Two approaches to understanding growth during the cell cycle are single-cell studies, where growth during the cell cycle of a single cell is measured, and cell-culture studies, where growth during the cell cycle of a large number of cells as an aggregate is analyzed. Mitchison has proposed that single-cell studies, because they show variations in cell growth patterns, are more suitable for understanding cell growth during the cell cycle, and should be preferred over culture studies. Specifically, Mitchison argues that one can glean the cellular growth pattern by microscopically observing single cells during the division cycle. In contrast to Mitchison's viewpoint, it is argued here that the biological laws underlying cell growth are not to be found in single-cell studies. The cellular growth law can and should be understood by studying cells as an aggregate.
The purpose or objective of cell cycle analysis is presented and discussed. These ideas are applied to the controversy between proponents of linear growth as a possible growth pattern during the cell cycle and the proponents of exponential growth during the cell cycle. Differential (pulse) and integral (single cell) experiments are compared with regard to cell cycle analysis and it is concluded that pulse-labeling approaches are preferred over microscopic examination of cell growth for distinguishing between linear and exponential growth patterns. Even more to the point, aggregate experiments are to be preferred to single-cell studies.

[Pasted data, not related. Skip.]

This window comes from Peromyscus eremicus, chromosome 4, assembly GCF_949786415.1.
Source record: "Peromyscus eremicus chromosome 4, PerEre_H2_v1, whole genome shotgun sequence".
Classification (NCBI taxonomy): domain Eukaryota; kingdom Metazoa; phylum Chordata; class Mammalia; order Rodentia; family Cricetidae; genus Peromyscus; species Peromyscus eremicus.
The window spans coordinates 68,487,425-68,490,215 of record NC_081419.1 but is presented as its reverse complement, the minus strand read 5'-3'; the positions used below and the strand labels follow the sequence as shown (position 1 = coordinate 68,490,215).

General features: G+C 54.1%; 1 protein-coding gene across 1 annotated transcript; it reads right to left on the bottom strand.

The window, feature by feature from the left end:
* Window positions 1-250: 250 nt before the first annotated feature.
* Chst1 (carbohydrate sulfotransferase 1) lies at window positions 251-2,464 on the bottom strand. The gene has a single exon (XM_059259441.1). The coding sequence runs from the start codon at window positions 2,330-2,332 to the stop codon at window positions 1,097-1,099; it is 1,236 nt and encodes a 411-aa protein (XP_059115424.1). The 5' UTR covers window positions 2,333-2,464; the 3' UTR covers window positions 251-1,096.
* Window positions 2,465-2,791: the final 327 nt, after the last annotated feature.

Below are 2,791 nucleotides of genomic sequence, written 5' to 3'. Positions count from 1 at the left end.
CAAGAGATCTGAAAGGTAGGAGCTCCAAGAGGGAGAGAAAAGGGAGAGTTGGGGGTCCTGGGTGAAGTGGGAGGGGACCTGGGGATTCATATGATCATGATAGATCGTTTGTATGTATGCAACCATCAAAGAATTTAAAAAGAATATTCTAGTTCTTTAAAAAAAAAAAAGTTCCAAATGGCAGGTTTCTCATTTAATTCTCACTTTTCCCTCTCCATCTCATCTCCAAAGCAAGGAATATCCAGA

The logical consistency of exponential growth – integrating and accounting for biochemistry, cell biology, and rigorous experimental analysis – leads to the conclusion that proposals of linear growth are the result of experimental perturbations and measurement limitations. It is proposed that the universal pattern of cell growth during the cell cycle is exponential.